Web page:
The operator of three ‘Tokyo Sushi’ outlets in regional NSW has been asked to pay up $383,616 for underpaying staff by more than $70,000.
The Federal Circuit Court has slapped Kiyoshi Hasegawa with a $63,936 penalty for underpaying 31 employees that worked in three outlets across Newcastle and the Central Coast in 2016.
The two companies owned by Hasegawa and her family, Hasegawa & Ye International Pty Ltd and Heiwa International Pty Ltd, have also been ordered to pay $150,120 and $169,560 respectively, according to a statement by the Fair Work Ombudsman.
Hasegawa and the companies admitted to underpaying 16 staff that worked at two Tokyo Sushi outlets in the Central Coast’s Erina Fair shopping centre in a six-month period, totalling $48,318.
They also admitted to underpaying 15 employees that worked at the Tokyo sushi outlet in Fletcher, Newcastle, during an eight-month period that saw staff underpaid $22,567 in total.
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Several of the underpaid employees had visas, and eight were junior workers between the ages of 16 and 20, according to the Fair Work Ombudsman.
Newcastle outlet workers were paid weekday hourly rates of between $9 to $19; Central Coast workers were paid between $10 and $19, as well as an additional 25 per cent on Saturdays and 50 per cent on Sundays.
This meant that minimum weekday rates, casual loadings and penalty rates were not paid in full.
The companies also broke laws about superannuation entitlements, record-keeping, and Heiwa International broke minimum engagement period obligations.
There was “no excuse” for the contraventions, said Judge Philip Dowdy.
“The simple fact of the matter is that persons who engage in business activities which necessitate the employment of staff are under a strict obligation to pay their staff the just entitlements of the staff in accordance with law, whether the relevant employer is a major corporation or, as here, a family business,” said Judge Dowdy.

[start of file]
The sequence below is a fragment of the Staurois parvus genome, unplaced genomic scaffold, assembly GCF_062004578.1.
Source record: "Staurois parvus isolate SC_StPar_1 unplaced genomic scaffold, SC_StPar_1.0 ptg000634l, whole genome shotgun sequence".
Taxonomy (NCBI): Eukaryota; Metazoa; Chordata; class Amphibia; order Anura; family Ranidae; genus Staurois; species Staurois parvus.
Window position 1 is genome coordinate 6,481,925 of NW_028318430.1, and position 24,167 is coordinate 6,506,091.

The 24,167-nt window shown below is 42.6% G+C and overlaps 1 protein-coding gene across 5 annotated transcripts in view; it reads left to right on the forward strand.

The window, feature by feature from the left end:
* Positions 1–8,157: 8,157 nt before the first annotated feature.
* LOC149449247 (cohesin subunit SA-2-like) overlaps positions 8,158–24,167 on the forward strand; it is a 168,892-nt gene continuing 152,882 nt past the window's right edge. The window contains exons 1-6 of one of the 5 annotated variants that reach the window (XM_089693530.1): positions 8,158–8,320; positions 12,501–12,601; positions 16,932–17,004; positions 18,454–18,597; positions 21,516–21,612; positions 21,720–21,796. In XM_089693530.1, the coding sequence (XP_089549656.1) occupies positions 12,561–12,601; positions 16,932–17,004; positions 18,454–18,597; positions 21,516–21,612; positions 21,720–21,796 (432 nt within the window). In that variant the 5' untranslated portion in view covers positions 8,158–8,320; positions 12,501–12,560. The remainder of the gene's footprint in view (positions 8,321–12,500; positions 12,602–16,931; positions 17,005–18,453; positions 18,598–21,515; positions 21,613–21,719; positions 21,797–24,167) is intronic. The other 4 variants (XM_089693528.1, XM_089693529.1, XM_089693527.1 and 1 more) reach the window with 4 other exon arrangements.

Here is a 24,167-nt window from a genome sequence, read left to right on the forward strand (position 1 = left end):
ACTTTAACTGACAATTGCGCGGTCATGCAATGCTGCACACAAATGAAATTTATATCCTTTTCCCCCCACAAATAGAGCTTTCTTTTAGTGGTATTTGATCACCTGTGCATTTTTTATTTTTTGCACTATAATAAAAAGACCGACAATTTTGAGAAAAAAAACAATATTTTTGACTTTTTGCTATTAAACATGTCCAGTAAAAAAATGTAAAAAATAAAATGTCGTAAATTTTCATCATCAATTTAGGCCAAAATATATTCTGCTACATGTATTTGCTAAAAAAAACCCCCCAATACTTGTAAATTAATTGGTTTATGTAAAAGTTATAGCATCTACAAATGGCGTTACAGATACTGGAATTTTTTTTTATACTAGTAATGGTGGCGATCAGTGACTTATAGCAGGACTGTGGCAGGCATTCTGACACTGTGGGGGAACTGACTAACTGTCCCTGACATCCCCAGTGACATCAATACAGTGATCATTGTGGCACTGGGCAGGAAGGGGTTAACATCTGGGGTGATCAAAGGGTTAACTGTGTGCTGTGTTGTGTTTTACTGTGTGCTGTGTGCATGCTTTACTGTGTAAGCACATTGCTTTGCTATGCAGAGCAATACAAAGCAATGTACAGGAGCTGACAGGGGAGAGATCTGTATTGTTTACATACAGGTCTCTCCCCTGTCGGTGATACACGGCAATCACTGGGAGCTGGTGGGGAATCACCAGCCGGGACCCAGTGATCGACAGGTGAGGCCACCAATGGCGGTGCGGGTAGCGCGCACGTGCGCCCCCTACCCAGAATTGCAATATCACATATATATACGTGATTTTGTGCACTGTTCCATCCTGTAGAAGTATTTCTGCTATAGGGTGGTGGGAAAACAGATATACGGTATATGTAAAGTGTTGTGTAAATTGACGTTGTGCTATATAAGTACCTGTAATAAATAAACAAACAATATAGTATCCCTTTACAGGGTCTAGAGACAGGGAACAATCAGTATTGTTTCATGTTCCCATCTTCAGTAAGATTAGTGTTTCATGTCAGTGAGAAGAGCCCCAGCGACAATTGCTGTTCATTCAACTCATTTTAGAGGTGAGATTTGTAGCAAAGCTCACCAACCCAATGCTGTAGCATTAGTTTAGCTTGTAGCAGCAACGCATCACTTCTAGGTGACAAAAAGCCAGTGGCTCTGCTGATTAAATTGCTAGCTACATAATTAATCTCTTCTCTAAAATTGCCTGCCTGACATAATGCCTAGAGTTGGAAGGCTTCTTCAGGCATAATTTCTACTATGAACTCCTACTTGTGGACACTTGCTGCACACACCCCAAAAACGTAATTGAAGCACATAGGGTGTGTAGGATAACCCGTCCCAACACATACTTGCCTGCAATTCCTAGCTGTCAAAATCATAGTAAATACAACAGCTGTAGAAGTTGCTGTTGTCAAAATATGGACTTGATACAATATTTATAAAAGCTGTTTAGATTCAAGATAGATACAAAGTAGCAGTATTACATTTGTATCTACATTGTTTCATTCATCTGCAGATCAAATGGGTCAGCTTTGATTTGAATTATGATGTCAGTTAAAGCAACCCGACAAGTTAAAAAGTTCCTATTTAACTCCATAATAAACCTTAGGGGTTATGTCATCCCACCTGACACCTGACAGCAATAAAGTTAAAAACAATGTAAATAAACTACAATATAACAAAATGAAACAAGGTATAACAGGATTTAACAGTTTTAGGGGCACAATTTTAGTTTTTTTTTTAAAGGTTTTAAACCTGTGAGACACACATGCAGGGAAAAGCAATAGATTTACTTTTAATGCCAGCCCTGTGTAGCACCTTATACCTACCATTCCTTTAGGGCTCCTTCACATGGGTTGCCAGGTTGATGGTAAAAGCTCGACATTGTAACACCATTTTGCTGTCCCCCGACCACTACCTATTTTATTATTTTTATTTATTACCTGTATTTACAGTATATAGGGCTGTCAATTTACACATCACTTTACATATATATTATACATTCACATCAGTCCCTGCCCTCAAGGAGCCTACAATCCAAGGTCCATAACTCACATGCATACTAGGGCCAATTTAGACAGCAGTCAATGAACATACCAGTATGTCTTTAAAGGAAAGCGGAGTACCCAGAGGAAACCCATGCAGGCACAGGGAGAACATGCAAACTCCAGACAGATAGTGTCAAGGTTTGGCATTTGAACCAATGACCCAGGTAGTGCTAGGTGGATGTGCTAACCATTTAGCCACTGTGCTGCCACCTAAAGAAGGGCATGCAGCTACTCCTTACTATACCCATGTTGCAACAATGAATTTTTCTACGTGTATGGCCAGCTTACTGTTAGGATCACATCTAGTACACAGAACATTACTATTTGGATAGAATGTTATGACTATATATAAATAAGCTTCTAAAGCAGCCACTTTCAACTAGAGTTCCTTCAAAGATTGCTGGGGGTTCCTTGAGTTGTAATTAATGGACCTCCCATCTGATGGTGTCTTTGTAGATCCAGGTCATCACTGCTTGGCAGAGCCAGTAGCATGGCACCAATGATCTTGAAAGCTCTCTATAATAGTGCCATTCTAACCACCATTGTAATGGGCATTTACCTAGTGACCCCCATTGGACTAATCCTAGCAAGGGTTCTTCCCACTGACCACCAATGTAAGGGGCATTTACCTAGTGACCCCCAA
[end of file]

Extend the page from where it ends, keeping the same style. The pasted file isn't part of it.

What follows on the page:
“Employees are entitled to respect and part of that respect is to pay them their full entitlements which must be recognised and known to the employer.”
The underpayment was discovered when audits were conducted across more than 40 sushi outlets in Canberra, South-East Queensland, the Hunter, Central Coast, Coffs Harbour, and NSW’s North Coast regions.
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Improving workplace compliance in the fast food industry was a priority, said Fair Work Ombudsman Sandra Parker.
“Young migrant workers can be particularly vulnerable to exploitation if they are reluctant to complain due to visa concerns or unaware of their workplace rights,” she said.
“The Fair Work Ombudsman takes the blatant underpayment of vulnerable workers particularly seriously, which has been supported by the Court’s substantial penalty.”
Inspectors will continue to conduct audits across the fast food, restaurant and cafe sector, she added, and encouraged workers with concerns about pay to get in touch with the FWO.
“We will hold employers accountable if they are not meeting their lawful obligations.”
Most of the underpayments have been back-paid, with Hasegawa and the companies ordered to back-pay the outstanding amounts within 28 days.
The companies have also been ordered to commission an external audit of their compliance, rectify any other underpayments uncovered, display workplace notices about workers’ rights, and inform workers about the FWO’s ‘Record My Hours’ app.
To get in touch with the Fair Work Ombudsman, visit fairwork.gov.au or call the Infoline on 13 13 94.
Hasegawa & Ye International Pty Ltd has ceased operating Tokyo Sushi – The Corner Store in Erina Fair Shopping Centre since July 2017.
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